it faced a steep decline, being replaced by American English as Jewish
émigrés assimilated and by Modern Hebrew in Israel
"There are some Jewish people in the West who resent us being here.
Period. They think of Israeli Hebrew as the only legitimate Jewish
language for the future," says Katz. "Our attitude is to try to escape
polemics by simply saying we are here only for those who want to study
and learn the language."
To Katz's great astonishment–he expected to find nothing remaining of
Lithuania's Jewish past–his first visit in 1990 yielded a linguist's
greatest prize: remnants of the language's taproot in the form of
scattered pockets of octogenarian and nonagenarian Litvaks (Lithuanian
Jews) living in tiny communities in Lithuania, Latvia and Belarus, and
still speaking dialects of Yiddish.
"Our significant treasure is the older speakers of Yiddish with all
its pre-war wealth, their memories, and what they can show us of their
historic homes. These are people who speak a kind of Yiddish that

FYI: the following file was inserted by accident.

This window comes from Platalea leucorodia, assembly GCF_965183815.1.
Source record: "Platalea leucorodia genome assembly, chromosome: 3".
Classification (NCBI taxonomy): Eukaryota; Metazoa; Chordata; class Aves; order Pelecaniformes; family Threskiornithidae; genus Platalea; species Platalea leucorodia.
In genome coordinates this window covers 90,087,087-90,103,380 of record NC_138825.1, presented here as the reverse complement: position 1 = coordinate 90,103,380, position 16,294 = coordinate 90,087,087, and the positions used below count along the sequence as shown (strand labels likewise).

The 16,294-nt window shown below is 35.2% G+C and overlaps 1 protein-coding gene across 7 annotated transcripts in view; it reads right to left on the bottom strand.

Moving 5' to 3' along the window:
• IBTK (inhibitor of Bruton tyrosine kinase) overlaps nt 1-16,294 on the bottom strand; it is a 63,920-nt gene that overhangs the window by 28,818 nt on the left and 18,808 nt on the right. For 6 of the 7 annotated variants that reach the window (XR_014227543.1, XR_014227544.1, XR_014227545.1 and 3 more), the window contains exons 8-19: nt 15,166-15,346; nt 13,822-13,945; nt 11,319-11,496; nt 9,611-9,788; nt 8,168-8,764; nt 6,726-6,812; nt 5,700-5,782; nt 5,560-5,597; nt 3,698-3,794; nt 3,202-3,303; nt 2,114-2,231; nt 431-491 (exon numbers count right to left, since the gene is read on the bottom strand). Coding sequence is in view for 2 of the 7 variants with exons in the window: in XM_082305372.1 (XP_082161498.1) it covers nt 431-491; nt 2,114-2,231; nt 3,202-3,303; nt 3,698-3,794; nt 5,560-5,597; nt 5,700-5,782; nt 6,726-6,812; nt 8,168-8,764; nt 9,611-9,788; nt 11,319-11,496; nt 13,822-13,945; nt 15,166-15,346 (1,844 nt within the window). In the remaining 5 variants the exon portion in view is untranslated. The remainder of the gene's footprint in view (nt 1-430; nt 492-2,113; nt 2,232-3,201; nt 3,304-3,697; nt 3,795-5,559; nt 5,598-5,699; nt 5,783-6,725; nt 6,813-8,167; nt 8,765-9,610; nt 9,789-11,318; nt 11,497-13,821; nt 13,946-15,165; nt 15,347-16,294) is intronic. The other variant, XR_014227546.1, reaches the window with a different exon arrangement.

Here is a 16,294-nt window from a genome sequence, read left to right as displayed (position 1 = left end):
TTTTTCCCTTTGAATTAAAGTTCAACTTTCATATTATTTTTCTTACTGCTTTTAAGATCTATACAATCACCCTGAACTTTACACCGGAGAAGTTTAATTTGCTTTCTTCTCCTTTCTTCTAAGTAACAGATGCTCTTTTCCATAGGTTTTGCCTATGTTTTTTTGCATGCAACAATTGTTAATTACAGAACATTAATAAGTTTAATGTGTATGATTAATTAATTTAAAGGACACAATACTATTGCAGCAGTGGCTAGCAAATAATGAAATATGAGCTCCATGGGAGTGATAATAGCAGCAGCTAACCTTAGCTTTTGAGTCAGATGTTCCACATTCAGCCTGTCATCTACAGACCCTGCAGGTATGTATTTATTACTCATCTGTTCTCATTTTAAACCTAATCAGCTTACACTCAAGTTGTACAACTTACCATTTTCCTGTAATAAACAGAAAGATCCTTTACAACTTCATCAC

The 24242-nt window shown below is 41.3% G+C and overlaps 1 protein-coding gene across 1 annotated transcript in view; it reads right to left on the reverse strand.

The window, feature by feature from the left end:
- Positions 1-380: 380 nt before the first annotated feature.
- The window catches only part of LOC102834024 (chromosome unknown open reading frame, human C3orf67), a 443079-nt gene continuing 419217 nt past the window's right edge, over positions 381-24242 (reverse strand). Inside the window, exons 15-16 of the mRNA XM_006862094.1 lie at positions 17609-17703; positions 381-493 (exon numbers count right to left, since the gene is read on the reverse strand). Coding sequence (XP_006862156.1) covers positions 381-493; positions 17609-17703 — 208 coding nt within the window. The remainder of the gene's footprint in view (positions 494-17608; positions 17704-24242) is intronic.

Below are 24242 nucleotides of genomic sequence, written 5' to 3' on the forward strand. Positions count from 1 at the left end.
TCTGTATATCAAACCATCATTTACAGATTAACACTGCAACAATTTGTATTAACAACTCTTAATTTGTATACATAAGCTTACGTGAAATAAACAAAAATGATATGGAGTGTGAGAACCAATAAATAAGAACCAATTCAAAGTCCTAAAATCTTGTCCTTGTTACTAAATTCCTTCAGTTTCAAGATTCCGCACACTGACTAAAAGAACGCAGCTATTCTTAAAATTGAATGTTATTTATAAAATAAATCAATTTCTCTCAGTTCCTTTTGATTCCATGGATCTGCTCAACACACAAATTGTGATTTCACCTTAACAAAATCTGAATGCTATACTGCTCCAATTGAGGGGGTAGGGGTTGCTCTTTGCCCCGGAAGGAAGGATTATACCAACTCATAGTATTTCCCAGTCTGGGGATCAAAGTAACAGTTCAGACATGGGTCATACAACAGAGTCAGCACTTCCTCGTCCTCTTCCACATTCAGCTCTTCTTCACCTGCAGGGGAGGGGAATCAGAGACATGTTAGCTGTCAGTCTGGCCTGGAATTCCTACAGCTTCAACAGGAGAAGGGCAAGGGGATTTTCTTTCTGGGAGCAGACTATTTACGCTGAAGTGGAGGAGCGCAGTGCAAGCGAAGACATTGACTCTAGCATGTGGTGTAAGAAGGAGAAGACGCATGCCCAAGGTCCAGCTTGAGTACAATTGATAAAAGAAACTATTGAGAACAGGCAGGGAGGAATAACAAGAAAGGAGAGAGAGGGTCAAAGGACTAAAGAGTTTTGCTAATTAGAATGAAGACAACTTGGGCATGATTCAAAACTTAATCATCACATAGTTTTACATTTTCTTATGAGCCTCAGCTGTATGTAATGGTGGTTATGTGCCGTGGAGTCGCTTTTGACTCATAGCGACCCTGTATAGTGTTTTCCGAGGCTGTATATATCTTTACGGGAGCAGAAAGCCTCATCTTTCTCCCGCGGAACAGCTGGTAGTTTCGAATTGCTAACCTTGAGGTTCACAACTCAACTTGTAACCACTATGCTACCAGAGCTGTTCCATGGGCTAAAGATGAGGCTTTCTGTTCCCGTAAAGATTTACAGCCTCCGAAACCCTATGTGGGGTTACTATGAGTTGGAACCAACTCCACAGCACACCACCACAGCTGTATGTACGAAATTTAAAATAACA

would not be possible in the West for a host of sociological reasons."
The institute has found a home in the History of Culture department of
Vilnius University, for which, during the academic year, it provides
courses on everything from Ashkenazic (i.e. Central and East European)
Jewish civilization, to Yiddish culture, language and folklore, mostly
for local Lithuanian students interested in the country's Jewish
"If a young Lithuanian student walks through that door to take my
course, it means he or she has a damn serious interest in it. On an
academic level, we are completely color-blind, gender-blind and
religion-blind. We just want good students."
Some, Katz says brimming with pride, have gone on to earn doctorates
in the field at foreign universities, including Sarunas Liekis, the
institute's director, who studied at Brandeis University.
"To understand the literature, you need to see the habitat, the
architecture, the forests, the surroundings. You need to see a shtetl
[little town] and what the wooden houses would have looked like,
everything that was described in the great works of Yiddish
The institute's main financial backers are a closely-knit group of
Yiddish enthusiasts from around the world, headed by a Santa
Monica-based descendant of the famous Vilna Gaon [Genius of Vilnius],